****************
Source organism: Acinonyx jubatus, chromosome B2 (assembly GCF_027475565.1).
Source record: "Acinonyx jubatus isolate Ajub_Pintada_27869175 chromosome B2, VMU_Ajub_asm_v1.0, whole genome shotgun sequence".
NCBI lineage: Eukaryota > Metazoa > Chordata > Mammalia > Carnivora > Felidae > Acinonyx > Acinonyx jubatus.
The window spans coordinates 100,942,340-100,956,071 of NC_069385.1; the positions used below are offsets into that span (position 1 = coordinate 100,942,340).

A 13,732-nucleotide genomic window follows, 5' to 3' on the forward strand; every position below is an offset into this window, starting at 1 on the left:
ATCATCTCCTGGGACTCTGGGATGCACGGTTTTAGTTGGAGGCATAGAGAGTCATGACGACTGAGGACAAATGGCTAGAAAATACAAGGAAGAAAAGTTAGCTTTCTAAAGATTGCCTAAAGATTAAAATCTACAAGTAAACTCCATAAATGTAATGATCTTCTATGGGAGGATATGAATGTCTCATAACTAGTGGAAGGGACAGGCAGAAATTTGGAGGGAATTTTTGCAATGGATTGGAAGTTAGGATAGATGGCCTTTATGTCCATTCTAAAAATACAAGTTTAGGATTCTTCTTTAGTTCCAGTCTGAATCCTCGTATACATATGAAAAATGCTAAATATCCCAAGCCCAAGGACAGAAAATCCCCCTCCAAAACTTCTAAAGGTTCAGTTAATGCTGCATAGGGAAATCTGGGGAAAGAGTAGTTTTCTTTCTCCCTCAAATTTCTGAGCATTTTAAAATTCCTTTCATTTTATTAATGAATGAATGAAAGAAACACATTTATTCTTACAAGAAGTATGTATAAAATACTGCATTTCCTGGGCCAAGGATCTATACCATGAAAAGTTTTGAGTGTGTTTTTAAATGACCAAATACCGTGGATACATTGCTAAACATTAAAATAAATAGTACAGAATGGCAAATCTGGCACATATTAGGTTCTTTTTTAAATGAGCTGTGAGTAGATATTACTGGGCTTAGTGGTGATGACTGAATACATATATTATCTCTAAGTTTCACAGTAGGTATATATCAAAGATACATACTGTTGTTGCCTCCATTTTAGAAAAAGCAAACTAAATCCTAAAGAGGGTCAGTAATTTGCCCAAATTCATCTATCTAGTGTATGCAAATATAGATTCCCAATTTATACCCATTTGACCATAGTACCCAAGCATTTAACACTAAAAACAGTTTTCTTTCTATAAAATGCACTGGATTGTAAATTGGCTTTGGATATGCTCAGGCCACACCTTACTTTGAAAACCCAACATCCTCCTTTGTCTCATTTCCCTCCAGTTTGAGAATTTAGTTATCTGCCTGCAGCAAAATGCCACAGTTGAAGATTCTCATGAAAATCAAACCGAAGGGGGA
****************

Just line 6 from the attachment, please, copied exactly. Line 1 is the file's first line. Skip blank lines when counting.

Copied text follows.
ATCATCTCCTGGGACTCTGGGATGCACGGTTTTAGTTGGAGGCATAGAGAGTCATGACGACTGAGGACAAATGGCTAGAAAATACAAGGAAGAAAAGTTAGCTTTCTAAAGATTGCCTAAAGATTAAAATCTACAAGTAAACTCCATAAATGTAATGATCTTCTATGGGAGGATATGAATGTCTCATAACTAGTGGAAGGGACAGGCAGAAATTTGGAGGGAATTTTTGCAATGGATTGGAAGTTAGGATAGATGGCCTTTATGTCCATTCTAAAAATACAAGTTTAGGATTCTTCTTTAGTTCCAGTCTGAATCCTCGTATACATATGAAAAATGCTAAATATCCCAAGCCCAAGGACAGAAAATCCCCCTCCAAAACTTCTAAAGGTTCAGTTAATGCTGCATAGGGAAATCTGGGGAAAGAGTAGTTTTCTTTCTCCCTCAAATTTCTGAGCATTTTAAAATTCCTTTCATTTTATTAATGAATGAATGAAAGAAACACATTTATTCTTACAAGAAGTATGTATAAAATACTGCATTTCCTGGGCCAAGGATCTATACCATGAAAAGTTTTGAGTGTGTTTTTAAATGACCAAATACCGTGGATACATTGCTAAACATTAAAATAAATAGTACAGAATGGCAAATCTGGCACATATTAGGTTCTTTTTTAAATGAGCTGTGAGTAGATATTACTGGGCTTAGTGGTGATGACTGAATACATATATTATCTCTAAGTTTCACAGTAGGTATATATCAAAGATACATACTGTTGTTGCCTCCATTTTAGAAAAAGCAAACTAAATCCTAAAGAGGGTCAGTAATTTGCCCAAATTCATCTATCTAGTGTATGCAAATATAGATTCCCAATTTATACCCATTTGACCATAGTACCCAAGCATTTAACACTAAAAACAGTTTTCTTTCTATAAAATGCACTGGATTGTAAATTGGCTTTGGATATGCTCAGGCCACACCTTACTTTGAAAACCCAACATCCTCCTTTGTCTCATTTCCCTCCAGTTTGAGAATTTAGTTATCTGCCTGCAGCAAAATGCCACAGTTGAAGATTCTCATGAAAATCAAACCGAAGGGGGA